Infragistics Windows Presentation Foundation tools released

Included in the WPF software suite DataGrid components written in C# and XAML, the Extensible Application Markup Language developed by Microsoft for WPF.

Infragistics is shipping NetAdvantage for WPF 2007 Volume 1 for designers and developers looking to speed creation of applications that target Microsoft’s new Windows Presentation Foundation platform.

WPF is a significant upgrade to Microsoft’s client-side offerings, which may come to compete for “user eyeballs” with products as diverse as the Apple Macintosh, Adobe Flash, and Sony PlayStation 2. Infragistics is seeking to ease programmability and improve time to market for WPF.

Included in the NetAdvantage for WPF software suite, said Andrew Flick, product manger for rich clients, Infragistics, are xamDataCarousel, xamDataGrid and xamDataPresenter, which work as data presentation and rendering controls. Each is written in C# and XAML, the Extensible Application Markup Language developed by Microsoft for WPF.

For Flick, the most important of these controls is the xamDataGrid, as it brings into Windows Presentation Foundation the data grid that is familiar to ASP.NET and WinForms developers. "We know what grid computing means and we know how important it is," Flick said.

The xamDataGrid control uses a single data binding property that supports multiple data sources, from objects to arrays to XML. In addition, it supports hierarchical data rendering. Finally, the xamDataGrid can, in conjunction with other controls within the product, be used to create "carousel" views of data.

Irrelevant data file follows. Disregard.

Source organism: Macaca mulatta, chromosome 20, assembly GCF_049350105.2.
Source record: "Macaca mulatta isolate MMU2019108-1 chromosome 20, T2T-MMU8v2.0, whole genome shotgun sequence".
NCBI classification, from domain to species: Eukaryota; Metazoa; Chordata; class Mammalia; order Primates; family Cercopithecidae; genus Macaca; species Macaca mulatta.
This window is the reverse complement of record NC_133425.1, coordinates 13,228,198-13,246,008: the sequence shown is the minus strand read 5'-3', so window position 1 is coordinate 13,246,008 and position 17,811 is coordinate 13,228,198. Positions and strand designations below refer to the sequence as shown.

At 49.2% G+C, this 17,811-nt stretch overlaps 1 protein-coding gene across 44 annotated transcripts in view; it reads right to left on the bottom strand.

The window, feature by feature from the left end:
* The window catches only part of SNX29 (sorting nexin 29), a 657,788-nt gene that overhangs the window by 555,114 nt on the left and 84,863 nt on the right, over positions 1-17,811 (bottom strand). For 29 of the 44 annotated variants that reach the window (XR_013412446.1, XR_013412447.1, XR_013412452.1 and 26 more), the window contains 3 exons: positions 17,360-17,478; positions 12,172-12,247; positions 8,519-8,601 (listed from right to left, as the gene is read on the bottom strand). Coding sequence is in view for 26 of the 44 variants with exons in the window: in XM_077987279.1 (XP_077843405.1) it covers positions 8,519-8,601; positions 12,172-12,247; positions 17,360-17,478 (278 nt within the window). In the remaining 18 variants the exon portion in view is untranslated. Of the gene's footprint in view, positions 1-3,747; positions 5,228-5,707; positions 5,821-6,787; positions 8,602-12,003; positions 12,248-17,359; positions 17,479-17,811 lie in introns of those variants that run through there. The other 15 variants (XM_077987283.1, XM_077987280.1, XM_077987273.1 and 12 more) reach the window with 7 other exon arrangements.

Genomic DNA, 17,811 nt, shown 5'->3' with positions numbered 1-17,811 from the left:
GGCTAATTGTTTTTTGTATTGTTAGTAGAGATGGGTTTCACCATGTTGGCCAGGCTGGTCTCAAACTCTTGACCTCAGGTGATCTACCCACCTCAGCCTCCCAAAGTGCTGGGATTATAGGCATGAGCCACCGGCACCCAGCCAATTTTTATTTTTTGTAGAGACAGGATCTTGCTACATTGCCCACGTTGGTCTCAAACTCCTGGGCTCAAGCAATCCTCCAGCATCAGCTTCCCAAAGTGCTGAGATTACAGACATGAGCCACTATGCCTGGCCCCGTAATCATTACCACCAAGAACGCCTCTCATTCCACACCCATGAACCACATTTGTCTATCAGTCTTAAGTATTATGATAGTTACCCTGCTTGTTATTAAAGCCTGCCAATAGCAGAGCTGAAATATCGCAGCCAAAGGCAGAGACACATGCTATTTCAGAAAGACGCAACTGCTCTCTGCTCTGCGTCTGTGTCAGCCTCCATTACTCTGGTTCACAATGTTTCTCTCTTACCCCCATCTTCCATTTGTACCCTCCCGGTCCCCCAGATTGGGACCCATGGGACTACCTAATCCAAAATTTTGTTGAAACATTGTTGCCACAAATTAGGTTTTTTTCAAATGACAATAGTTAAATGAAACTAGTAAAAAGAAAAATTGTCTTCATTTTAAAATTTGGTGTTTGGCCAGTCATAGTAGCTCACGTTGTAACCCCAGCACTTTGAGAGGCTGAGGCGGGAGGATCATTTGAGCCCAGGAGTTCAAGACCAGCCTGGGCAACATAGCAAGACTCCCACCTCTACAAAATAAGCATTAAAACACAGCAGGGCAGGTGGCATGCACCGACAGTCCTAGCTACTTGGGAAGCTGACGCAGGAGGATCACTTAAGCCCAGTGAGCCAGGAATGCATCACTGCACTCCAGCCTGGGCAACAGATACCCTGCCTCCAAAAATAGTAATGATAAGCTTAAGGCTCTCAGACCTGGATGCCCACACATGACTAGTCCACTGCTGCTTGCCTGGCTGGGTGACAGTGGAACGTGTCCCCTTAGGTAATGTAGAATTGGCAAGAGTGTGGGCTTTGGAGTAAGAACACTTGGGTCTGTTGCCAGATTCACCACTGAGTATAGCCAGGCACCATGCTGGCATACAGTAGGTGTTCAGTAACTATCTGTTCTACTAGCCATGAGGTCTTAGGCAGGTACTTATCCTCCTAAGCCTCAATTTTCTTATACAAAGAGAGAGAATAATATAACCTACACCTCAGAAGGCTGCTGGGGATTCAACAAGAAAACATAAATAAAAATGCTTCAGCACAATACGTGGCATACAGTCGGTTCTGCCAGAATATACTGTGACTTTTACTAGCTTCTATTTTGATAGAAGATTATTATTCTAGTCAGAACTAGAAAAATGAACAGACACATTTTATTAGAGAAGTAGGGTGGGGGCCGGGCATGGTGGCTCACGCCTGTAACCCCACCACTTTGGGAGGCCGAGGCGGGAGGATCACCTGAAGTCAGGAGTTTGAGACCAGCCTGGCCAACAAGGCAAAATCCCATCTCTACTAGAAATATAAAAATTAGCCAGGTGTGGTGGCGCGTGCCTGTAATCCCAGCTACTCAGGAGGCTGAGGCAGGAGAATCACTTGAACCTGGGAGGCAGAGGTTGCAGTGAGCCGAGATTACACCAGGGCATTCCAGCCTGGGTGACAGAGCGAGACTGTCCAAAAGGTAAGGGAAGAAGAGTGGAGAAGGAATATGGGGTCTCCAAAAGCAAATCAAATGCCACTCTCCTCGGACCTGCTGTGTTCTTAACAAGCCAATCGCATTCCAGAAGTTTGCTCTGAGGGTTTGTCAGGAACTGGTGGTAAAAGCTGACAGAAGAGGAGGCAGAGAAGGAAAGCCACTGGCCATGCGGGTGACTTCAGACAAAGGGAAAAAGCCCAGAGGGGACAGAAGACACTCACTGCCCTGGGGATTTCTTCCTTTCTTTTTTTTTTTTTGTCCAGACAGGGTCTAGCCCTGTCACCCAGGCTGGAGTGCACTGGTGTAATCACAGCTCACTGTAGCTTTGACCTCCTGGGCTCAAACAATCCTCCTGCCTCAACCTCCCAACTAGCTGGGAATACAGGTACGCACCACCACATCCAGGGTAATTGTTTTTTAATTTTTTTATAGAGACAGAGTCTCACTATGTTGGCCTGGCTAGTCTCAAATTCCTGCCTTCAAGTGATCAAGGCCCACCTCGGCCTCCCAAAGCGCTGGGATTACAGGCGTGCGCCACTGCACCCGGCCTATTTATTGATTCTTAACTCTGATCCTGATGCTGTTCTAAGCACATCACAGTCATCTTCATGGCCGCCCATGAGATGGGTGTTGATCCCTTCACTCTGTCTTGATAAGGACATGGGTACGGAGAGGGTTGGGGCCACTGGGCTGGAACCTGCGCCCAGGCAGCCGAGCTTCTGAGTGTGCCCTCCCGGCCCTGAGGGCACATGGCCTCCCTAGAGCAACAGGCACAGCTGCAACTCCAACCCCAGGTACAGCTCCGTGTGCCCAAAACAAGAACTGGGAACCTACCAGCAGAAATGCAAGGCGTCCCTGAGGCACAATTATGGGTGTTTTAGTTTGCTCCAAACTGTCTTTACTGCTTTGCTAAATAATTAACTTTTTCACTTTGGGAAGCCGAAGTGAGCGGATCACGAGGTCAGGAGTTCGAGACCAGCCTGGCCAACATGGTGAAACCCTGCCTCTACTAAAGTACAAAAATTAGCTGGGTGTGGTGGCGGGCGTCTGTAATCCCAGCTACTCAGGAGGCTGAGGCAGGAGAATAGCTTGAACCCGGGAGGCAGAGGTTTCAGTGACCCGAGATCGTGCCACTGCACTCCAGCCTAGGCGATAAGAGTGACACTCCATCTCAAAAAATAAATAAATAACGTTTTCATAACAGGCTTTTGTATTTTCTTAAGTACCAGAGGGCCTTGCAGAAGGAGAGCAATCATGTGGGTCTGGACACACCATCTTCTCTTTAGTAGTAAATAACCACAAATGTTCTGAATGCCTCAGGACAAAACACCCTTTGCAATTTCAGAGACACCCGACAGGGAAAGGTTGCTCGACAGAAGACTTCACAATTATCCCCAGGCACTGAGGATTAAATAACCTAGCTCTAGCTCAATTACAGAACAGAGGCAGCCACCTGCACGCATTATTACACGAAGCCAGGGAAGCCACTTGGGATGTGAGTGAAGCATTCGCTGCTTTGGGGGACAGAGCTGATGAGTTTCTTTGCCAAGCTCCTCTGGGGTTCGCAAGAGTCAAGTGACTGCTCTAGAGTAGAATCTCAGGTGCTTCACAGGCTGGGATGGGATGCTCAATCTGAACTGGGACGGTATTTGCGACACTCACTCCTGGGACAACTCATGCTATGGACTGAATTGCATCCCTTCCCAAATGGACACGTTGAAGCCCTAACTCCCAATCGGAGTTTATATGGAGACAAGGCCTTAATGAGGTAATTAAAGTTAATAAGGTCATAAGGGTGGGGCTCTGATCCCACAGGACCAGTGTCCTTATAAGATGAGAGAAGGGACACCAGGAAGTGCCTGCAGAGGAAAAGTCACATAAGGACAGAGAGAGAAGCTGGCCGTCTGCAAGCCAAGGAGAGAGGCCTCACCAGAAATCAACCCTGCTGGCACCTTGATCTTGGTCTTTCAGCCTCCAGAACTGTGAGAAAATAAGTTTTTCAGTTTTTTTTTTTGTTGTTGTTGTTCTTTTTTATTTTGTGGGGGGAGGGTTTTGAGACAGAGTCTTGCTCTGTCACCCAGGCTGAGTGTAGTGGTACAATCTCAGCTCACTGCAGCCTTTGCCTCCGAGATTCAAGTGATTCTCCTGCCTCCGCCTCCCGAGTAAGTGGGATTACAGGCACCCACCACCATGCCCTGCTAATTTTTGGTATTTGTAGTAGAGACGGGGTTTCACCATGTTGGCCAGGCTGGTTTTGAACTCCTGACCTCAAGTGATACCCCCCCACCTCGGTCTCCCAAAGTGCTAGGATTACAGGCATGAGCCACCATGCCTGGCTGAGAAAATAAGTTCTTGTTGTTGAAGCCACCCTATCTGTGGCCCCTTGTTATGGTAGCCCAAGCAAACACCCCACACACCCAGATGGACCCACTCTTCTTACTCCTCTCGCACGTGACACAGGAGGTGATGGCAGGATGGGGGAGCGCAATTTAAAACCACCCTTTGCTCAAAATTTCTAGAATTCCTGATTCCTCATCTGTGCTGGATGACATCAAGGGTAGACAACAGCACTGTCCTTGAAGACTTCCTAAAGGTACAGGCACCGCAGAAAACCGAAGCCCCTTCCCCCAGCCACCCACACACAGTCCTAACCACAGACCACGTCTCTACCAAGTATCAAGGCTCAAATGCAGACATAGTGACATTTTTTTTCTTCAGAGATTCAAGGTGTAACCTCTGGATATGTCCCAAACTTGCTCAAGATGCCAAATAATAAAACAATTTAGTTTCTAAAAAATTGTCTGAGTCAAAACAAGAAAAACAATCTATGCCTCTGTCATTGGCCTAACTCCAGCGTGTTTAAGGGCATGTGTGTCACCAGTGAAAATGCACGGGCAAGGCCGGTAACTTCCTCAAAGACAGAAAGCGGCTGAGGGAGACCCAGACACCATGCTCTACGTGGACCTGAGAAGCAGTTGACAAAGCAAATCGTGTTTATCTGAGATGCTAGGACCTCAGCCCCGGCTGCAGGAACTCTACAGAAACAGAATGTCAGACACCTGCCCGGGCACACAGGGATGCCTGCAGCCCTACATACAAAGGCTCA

The idea of using a carousel is not new, Flick said. But it is one of the essential visual paradigms appearing along with Windows Vista and Outlook 2007. Flick referenced a Microsoft Research white paper, Designing a Generalized 3D Carousel View, which compared the visual browser in Microsoft Encarta 2004 to the "Lazy Susan," a rotating shelf or tray typically used for serving or storing food.

Previously, it had proven difficult to put that idea into practice. Now, it is "as easy as throwing a dataset at a table and you're done," Flick said, adding, "To have that visual finesse, it makes navigating data an interesting paradigm."

The XAML, animation, and vector-graphics techniques that WPF now heralds are new to most developers. Microsoft is focusing WPF, at least in part, at mixed teams of developers and Web designers.

Infragistic’s Flick said the new tool set works well whether your team comprises developers and designers, or just designers. As he notes: “Not every developer has a designer sitting nearby.”

In fact, Infragistics has prepackaged some visual designs. Said Flick, “We can take for example an Office 2007 “Black theme,” and wrap it up in a .dll that can be applied to our grid and carrousel. You don’t have to figure out all the designing things.”

As well, he said the new package is readily usable by traditional WinForms developers. Now, he said. “you can drop [XAML] elements into WinForms. We have created controls that will be familiar to people.”

“If you want to do a cool animation, you drop it in a Form, connect to data, and you’ve got it,” Flick said.

He noted that his company has been working on the new tools since the days of Microsoft’s Avalon presentation-side project, the precursor of WPF. He suggested that Infragistics research and work to create components gives developers a head start on WPF development, and allows them to devote more time to working with business logic in their applications.

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